New North Korea tour company needs approval from the feds

Mount Kumgang, North KoreaA new company is trying to get into the North Korea tourism game. Korea Pyongyang Trading USA, based in New York, is looking to diversify out of its current business – importing Pyongyang Soju from North Korea. Founder Steve Park has his eye on Mount Kumgang, the site of a resort that involved a joint venture between South Korean companies and the North Korean government. It went sour when a South Korean tourist was shot there in 2008.

It seems like an interesting business opportunity, given how interesting the hard-to-reach company is too many travelers. And, since it’s so hard to do business with the regime, competition is unlikely to be stiff. The regulatory red tape, on the other hand, is a different story.

South Korea is saying that Korea Pyongyang Trading USA will need to get permission from the U.S. government in order to get the operation off the ground. The Dong-A Ilbo reports:

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A government source in Seoul said, “According to U.S. Executive Order 13570 (effectuated on April 19), all products, services and technologies brought into the U.S. require permission from the U.S. government,” adding, “If a company seeks to engage in the service business of Mount Kumgang tours with North Korea, it should win approval from the U.S. government.”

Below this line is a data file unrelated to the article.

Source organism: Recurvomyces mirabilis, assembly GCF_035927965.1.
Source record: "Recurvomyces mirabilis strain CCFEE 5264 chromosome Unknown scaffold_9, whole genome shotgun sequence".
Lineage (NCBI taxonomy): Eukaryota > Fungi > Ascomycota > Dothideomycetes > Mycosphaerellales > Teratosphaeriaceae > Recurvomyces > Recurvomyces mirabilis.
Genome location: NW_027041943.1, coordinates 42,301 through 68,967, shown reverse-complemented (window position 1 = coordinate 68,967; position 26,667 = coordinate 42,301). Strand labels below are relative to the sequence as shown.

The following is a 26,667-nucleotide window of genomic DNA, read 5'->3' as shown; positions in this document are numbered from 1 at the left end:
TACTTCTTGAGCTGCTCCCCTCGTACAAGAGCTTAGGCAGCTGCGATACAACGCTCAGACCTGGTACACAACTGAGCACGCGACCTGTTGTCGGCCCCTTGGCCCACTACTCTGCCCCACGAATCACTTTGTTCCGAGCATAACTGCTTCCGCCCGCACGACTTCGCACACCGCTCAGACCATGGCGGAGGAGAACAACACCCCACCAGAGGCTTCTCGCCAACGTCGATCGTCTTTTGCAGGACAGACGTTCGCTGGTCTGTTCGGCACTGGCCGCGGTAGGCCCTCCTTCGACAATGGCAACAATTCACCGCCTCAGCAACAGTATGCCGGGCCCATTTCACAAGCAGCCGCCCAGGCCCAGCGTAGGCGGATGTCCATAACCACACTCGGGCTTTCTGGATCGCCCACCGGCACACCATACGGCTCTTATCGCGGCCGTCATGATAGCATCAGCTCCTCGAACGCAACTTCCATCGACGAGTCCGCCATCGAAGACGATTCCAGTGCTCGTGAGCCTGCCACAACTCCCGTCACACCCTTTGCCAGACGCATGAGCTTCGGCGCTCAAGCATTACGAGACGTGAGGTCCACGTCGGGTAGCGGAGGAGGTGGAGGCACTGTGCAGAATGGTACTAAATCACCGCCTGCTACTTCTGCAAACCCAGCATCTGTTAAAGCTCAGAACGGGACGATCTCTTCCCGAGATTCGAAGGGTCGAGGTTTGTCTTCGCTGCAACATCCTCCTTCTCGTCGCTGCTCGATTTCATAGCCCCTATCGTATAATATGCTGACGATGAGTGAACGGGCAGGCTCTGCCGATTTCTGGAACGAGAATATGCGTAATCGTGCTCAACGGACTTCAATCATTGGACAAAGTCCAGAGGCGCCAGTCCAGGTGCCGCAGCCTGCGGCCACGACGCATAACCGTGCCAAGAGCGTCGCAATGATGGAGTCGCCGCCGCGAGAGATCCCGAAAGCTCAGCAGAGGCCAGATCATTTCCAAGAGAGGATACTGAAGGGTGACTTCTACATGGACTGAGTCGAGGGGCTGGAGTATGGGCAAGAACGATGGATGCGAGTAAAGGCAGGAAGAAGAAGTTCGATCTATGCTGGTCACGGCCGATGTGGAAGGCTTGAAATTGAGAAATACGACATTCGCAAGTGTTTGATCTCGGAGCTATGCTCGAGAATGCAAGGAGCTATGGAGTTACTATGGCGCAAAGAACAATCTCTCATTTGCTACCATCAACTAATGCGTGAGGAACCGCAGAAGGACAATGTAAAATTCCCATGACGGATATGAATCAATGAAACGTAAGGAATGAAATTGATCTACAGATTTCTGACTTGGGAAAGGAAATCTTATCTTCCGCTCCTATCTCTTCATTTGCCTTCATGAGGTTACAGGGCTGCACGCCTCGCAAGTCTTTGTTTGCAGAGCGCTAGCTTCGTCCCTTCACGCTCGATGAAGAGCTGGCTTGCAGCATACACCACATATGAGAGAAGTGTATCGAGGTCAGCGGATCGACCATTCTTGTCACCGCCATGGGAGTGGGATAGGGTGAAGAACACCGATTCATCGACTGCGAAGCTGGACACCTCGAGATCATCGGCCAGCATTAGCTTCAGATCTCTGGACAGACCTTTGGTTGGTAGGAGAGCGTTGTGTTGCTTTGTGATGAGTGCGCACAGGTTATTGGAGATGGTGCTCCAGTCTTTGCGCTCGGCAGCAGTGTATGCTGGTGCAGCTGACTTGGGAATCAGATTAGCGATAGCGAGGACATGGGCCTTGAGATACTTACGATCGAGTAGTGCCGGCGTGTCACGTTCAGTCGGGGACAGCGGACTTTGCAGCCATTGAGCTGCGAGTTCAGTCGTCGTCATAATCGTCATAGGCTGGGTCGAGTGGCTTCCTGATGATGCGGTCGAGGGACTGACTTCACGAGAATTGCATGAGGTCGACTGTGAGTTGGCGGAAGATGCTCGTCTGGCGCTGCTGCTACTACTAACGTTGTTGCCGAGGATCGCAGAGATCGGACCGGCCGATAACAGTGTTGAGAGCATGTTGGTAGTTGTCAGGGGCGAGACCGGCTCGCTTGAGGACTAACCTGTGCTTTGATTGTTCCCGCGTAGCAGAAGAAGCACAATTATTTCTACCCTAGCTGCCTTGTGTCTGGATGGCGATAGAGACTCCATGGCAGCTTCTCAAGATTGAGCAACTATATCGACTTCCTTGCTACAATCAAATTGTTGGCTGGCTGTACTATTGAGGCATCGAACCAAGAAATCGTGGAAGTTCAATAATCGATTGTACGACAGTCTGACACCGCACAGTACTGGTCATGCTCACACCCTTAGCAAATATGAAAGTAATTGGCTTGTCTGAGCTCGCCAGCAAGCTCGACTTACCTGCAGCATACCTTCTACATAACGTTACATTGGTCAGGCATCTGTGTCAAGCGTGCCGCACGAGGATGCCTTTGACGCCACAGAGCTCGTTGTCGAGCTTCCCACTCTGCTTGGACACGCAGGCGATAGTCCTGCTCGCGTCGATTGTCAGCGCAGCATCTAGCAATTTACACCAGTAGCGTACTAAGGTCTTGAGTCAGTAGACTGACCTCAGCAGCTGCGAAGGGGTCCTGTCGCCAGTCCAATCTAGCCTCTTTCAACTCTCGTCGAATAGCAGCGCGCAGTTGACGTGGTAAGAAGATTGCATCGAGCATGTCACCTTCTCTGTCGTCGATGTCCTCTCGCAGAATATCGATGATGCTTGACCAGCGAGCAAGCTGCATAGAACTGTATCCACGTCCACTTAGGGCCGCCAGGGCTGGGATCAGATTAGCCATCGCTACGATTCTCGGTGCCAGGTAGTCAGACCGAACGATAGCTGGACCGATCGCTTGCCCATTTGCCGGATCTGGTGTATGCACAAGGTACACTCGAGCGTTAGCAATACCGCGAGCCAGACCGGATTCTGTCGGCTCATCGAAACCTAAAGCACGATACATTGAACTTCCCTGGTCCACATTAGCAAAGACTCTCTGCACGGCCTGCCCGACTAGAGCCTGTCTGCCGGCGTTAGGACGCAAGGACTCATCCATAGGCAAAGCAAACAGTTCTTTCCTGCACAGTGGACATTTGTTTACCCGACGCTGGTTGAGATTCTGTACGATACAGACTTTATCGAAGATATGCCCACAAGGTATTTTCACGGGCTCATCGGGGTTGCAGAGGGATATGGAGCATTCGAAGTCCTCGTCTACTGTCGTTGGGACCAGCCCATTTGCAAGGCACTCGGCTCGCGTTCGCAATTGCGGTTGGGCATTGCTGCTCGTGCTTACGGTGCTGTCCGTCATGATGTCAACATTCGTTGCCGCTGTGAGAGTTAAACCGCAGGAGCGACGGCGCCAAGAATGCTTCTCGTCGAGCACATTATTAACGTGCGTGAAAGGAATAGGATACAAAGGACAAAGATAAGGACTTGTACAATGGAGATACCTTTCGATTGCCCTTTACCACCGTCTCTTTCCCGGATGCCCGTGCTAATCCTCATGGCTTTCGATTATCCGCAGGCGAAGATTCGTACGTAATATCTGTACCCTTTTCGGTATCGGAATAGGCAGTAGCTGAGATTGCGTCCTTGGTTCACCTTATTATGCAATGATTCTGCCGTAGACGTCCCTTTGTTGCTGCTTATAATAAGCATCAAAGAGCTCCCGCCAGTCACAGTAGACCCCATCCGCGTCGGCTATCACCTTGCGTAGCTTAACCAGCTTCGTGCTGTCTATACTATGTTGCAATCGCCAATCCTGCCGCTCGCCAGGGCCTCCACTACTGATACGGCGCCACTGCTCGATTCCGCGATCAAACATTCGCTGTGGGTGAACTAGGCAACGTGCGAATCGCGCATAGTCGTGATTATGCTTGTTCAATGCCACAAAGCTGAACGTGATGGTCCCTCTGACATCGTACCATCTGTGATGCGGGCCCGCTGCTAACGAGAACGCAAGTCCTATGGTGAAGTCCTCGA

So far, the application hasn’t been submitted.

There’s a reason South Korea is weighing in on this. Inside Investor Relations explains:

This deal [with Steve Park] follows several years of difficulties over managing Mount Kumgang through an agreement with South Korea’s Hyundai Asan. The resort provided significant cash to North Korea, but the arrangement was terminated in 2008 when a North Korean soldier shot dead a tourist from Seoul. South Korean officials demanded an apology, and its northern neighbors say they will “deprive Hyundai of its exclusive right to the mountain tour project and seize all of its assets in the region.”

Is there an ownership or rights dispute in the works? According to The Dong-A Ilbo, officials in Seoul are struggling to accept that North Korea can yank Hyundai Asan’s “exclusive right to the tours.” Of course, there’s always a shot that the U.S. deal will fall apart (with North Korea, this is always a concern!). The Dong-A Ilbo continues, “The South Korean government understands that the North is taking steps to attract another foreign business other than the American company.”

The odds of this happening, however, seem low.

photo by yeowatzup via Flickr